MEDIA CONTACT: Maria José Juan-Jordá, Grupo de Recursos Marinos y Pesquerías, Universidad de A Coruña, A Coruña, SPAIN; tel: +34-981167000 ext. 2204; e-mail: m.juan.jorda@udc.es


Gene variant associated with risk of multiple sclerosis

A study of 264 patients with multiple sclerosis and 301 healthy participants revealed a genetic variant associated with the risk and progression of the debilitating disease.

Article #11-11867: "An SP1-binding CD24 promoter variant strongly associates with risk and progression of multiple sclerosis," by Lizhong Wang et al.

MEDIA CONTACT: Yang Liu; University of Michigan, Ann Arbor, MI; tel: 734-615-3158; e-mail: yangl@umich.edu


Chimps associate sounds with colors, too

A study reveals that chimpanzees, like humans, inherently associate high pitch sounds with light colors and low pitch sounds with dark colors, suggesting that this pattern may be a basic feature of the primate sensory system rather than a culturally learned or linguistic phenomenon.

Article #11-12605: "Visuo-auditory mappings between high luminance and high pitch are shared by chimpanzees (Pan troglodytes) and humans," by Vera U. Ludwig, Ikuma Adachi, and Tetsuro Matsuzawa

MEDIA CONTACT: Verg Ludwig, Division of Mind and Brain Research, Department of Psychiatry and Psychotherapy, Charité University Medicine Berlin, Berlin, GERMANY; tel: +49-30-450-517235 (primary), +49-15-778-256677 (secondary); e-mail: Vera.Ludwig@charite.de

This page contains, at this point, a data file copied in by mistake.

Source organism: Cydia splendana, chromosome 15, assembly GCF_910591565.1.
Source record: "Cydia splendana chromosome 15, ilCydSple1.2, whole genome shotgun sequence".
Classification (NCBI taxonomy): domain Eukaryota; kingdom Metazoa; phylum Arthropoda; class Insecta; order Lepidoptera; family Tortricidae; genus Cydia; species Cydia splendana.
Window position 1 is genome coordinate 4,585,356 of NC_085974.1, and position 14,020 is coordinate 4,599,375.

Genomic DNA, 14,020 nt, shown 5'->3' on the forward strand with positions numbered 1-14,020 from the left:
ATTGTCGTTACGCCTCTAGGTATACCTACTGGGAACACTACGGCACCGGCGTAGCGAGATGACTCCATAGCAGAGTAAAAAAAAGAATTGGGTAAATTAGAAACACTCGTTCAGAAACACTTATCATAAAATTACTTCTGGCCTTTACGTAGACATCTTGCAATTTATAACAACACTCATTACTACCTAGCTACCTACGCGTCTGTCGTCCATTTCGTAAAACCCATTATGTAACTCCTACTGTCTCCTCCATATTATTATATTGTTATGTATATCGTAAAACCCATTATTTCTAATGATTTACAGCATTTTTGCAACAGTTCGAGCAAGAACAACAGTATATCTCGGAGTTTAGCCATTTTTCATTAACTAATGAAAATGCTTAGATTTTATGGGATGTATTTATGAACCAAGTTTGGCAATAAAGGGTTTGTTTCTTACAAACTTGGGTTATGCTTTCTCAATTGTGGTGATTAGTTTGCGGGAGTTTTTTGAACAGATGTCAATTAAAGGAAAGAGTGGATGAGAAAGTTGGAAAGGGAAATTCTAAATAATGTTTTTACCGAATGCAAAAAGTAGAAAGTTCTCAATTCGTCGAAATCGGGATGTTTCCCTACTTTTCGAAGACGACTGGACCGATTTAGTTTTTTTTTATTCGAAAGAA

Success of invasive fire ant traced to partnership

The red fire ant Solenopsis invicta, a notorious agricultural pest and invasive species imported into the United States from Argentina, partly owes its successful spread to mutually beneficial interactions with honeydew-producing insects such as cicadas and aphids, according to a study.

Article #11-15263: "Intercontinental differences in resource use reveal the importance of mutualisms in fire ant invasions," by Shawn M. Wilder, David A. Holway, Andrew V. Suarez, Edward G. LeBrun, and Micky D. Eubanks

MEDIA CONTACT: Shawn M. Wilder, Department of Entomology, Texas A&M University, College Station, TX; tel: +043-702-7753; e-mail: wilder.shawn@gmail.com


Air capture of CO2 may be too costly to be practical

Capturing CO2 from the air--a proposed option for reducing global atmospheric CO2 levels--may be more expensive and energy-consuming than other mainstream CO2 mitigation strategies such as renewable energy, nuclear power, and carbon dioxide capture and storage from large CO2-emitting sources, according to a study that analyzed the economic and energetic costs of existing CO2 air capture systems.

Article #10-12253: "An economic and energetic analysis of capturing CO2 from ambient air," by Kurt Z. House, Antonio C. Baclig, Manya Ranjan, Ernst A. van Nierop, Jennifer Wilcox, and Howard J. Herzog

MEDIA CONTACT: Ernst A. van Nierop, C12 Energy, Cambridge, MA; tel: 617-849-8006 (primary), 617-413-4638 (secondary); e-mail: ernst@c12energy.com